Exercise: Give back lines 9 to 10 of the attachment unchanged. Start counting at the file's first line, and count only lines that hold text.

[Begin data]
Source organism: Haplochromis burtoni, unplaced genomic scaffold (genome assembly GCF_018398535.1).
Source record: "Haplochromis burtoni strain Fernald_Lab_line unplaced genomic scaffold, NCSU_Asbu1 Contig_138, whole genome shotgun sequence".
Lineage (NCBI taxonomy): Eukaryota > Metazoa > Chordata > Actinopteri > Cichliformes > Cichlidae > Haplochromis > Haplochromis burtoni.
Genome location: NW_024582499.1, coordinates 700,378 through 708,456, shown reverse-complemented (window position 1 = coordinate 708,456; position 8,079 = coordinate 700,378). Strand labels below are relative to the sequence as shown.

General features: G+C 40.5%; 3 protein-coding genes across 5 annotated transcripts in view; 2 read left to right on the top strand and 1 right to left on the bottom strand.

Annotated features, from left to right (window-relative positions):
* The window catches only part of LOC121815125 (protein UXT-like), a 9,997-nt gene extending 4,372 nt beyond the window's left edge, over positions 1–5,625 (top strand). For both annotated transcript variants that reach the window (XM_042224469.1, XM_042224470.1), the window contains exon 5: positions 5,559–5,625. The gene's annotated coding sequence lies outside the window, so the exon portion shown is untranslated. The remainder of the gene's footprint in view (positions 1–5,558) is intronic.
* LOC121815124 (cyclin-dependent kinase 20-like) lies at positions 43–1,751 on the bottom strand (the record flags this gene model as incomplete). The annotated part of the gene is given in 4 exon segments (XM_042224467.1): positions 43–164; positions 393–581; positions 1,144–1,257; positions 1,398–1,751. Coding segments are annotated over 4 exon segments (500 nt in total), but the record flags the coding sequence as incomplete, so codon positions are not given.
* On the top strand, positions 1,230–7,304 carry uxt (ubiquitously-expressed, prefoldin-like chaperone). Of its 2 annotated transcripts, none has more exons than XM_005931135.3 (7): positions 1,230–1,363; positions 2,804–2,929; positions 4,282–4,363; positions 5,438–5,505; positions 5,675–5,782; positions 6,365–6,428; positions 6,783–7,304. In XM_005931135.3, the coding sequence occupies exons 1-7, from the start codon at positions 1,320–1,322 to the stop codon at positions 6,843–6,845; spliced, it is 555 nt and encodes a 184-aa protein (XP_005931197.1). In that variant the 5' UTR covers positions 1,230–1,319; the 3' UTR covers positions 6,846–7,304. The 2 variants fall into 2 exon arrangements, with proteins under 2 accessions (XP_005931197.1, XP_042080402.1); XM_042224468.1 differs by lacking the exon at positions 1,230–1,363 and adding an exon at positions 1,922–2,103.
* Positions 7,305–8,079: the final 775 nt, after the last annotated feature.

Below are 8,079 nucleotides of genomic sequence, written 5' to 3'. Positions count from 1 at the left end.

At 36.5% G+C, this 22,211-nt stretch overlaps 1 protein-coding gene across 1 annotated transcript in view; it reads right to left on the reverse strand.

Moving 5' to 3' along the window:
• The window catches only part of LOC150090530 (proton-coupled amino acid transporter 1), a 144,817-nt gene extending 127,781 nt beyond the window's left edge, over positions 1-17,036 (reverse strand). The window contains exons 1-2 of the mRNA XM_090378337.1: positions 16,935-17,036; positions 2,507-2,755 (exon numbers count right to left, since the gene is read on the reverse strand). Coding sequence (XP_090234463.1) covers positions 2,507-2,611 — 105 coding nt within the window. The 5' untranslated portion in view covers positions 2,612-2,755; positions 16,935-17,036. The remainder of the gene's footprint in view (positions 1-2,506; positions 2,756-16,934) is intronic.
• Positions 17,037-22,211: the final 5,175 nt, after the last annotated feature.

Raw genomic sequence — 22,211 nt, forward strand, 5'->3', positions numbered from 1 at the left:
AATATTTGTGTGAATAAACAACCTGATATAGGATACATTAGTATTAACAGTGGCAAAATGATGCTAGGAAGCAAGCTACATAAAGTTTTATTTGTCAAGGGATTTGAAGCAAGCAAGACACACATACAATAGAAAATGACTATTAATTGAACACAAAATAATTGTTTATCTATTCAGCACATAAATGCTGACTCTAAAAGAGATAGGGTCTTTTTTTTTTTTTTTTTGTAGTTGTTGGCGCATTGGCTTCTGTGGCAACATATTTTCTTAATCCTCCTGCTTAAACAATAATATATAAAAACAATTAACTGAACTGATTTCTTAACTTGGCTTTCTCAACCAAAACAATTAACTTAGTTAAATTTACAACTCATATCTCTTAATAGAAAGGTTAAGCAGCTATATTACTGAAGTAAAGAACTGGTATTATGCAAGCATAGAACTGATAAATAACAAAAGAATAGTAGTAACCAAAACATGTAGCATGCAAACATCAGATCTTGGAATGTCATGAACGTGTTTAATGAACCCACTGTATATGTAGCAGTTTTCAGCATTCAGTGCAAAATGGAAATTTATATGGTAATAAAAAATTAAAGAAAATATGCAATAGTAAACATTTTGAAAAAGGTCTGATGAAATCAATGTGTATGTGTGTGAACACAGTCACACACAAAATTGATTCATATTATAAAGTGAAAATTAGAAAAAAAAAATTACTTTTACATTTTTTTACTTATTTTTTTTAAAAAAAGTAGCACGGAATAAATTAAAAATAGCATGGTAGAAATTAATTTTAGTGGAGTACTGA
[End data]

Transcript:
* On the top strand, positions 1,230–7,304 carry uxt (ubiquitously-expressed, prefoldin-like chaperone). Of its 2 annotated transcripts, none has more exons than XM_005931135.3 (7): positions 1,230–1,363; positions 2,804–2,929; positions 4,282–4,363; positions 5,438–5,505; positions 5,675–5,782; positions 6,365–6,428; positions 6,783–7,304. In XM_005931135.3, the coding sequence occupies exons 1-7, from the start codon at positions 1,320–1,322 to the stop codon at positions 6,843–6,845; spliced, it is 555 nt and encodes a 184-aa protein (XP_005931197.1). In that variant the 5' UTR covers positions 1,230–1,319; the 3' UTR covers positions 6,846–7,304. The 2 variants fall into 2 exon arrangements, with proteins under 2 accessions (XP_005931197.1, XP_042080402.1); XM_042224468.1 differs by lacking the exon at positions 1,230–1,363 and adding an exon at positions 1,922–2,103.
* Positions 7,305–8,079: the final 775 nt, after the last annotated feature.